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prezidentv8
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Re: The Case for T2

Postby prezidentv8 » Sat Feb 12, 2011 4:24 pm

adude wrote:location and $$$. I am with my family and friends. I also got a significant scholarship here.

I give you credit for this part but nothing else OP.

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Deuce
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Re: The Case for T2

Postby Deuce » Sat Feb 12, 2011 4:25 pm

VictrixRapax wrote:Doesn't matter if they graduated from Yale or Gonzaga.

Image

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SisyphusHappy
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Re: The Case for T2

Postby SisyphusHappy » Sat Feb 12, 2011 4:48 pm

//I also got a significant scholarship here. I would have paid close to full price at a T14.//

Something doesn't add up. I can't seem to break into T14, but have $$$$ at top 20. What kind of numbers give you only a "significant" scholly at T2 and partial scholly at T14?

Sounds like OP doesn't have numbers for T14 and is trying to rationalize.

adude
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Re: The Case for T2

Postby adude » Sat Feb 12, 2011 4:56 pm

Cupidity wrote:te On Comps & Moot Court Skills. We all know T-14 Students think & speak more clearly?

Discount this if you want, but I got into my school at 25%LSAT/50%GPA & came out high, my friends who came in >%75's + scholarships came out below median.


Ok, this is a good point. I really don't know what T14 is like, so perhaps it is the exact same as T2 in terms of competition. This seems counterintuitive, but possible. Law school is such a different ball game. I guess the only ppl who could confirm this are those who have transfered from T2 to T14.

BarbellDreams wrote:This thread's reasoning makes me think you chose a T2 because your reasoning skills didn't lead to a t14 LSAT.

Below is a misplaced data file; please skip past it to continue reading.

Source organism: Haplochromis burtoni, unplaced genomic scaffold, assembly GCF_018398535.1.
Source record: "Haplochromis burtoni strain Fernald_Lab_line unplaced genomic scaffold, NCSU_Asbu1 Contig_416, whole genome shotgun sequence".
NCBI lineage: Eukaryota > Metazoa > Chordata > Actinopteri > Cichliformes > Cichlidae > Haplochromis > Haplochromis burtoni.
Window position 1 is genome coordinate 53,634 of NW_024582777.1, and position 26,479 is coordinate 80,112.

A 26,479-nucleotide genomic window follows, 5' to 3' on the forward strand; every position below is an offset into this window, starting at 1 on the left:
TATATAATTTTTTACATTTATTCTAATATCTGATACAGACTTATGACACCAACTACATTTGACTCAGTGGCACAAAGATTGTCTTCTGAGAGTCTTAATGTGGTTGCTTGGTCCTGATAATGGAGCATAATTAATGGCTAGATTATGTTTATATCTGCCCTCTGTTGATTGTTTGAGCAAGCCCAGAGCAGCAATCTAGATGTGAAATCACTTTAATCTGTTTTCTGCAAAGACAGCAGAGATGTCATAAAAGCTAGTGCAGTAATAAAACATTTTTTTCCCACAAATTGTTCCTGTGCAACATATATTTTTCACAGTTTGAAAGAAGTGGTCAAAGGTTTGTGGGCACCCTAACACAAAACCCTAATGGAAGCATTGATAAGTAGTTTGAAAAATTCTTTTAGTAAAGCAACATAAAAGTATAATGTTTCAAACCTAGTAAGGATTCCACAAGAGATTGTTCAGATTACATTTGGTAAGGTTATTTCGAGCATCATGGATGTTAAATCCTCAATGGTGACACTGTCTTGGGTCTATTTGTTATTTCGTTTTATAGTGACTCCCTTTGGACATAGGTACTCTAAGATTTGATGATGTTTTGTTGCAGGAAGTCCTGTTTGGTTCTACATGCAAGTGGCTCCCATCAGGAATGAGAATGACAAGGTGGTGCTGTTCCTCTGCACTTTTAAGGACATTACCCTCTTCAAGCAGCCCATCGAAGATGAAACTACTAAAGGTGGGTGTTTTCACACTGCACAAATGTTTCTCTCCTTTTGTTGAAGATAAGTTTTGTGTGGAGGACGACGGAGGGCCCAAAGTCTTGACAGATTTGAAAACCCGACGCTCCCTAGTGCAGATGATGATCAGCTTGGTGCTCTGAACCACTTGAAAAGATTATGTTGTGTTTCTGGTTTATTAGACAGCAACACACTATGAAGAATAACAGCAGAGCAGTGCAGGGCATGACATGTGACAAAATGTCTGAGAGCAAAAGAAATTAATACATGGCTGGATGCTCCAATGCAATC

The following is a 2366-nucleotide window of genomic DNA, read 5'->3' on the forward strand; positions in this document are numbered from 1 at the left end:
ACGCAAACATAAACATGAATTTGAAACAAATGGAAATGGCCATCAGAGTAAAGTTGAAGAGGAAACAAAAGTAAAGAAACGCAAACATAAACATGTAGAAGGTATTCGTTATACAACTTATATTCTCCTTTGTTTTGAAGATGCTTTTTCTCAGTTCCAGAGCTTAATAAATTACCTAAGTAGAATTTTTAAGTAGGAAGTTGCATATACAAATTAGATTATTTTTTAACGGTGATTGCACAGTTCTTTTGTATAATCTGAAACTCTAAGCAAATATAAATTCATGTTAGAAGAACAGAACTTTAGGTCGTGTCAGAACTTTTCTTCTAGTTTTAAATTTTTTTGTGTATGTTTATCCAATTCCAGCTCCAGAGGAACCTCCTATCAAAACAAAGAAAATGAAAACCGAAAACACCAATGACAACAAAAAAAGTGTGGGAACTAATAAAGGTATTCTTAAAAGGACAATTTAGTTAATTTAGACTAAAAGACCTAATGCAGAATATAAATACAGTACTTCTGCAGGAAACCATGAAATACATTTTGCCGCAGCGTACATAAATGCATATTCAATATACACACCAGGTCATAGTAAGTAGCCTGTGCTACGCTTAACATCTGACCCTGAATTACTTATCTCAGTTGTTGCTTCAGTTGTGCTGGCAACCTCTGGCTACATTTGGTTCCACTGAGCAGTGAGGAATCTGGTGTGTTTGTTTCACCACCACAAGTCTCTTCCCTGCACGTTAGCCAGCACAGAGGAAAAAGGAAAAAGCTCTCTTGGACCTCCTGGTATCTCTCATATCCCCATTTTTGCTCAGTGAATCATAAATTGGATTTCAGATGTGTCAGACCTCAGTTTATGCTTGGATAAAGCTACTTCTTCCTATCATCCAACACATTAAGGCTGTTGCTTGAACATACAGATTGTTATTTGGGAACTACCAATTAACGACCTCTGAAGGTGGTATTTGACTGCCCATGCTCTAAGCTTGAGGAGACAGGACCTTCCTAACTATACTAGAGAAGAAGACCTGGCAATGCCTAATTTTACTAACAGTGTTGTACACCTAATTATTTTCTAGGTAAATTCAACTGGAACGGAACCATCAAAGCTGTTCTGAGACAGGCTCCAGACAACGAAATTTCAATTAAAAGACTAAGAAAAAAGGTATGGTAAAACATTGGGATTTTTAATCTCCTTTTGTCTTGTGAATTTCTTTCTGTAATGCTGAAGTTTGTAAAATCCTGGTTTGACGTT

Classic switch from making actual arguments to attacking author's credibility, which is irrelevant.

jwrash wrote:You assume someone who chooses a T2 over the T14 will do well at the T2.

You assume T2 schools are less competitive.

You assume that employers view LOR from law professors at Harvard and Georgia St. equally.

You assume that a professor cannot bestow his/her "goodwill" on as many strong students as there are in his/her class.

You do not account for the fact that finding great employment is often precarious.

Just to name a few...


Yes, I made many assumptions. Every piece of writing is grounded in basic assumptions. If I explained every assumption I made it would have taken pages. My assumptions are grounded in logic, believe it or not. For example, a professor will have a hard time writing thoughtful LoR's for the larger number of strong students at a T14. I really don't think it's necessary for me to explain why this is the case. Of course, you disagree with other points I make. Feel free to make your own arguments, but pointing out that I "assume" many things is a waste of time.

Anyways, it's clear you guys are having none of this. It seems there is only one way to look at law schools on this site, hence the name "Top Law Schools." I don't want to be the buzz kill for this epic circle jerk, so have fun. I've got to study now.

vicuna
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Re: The Case for T2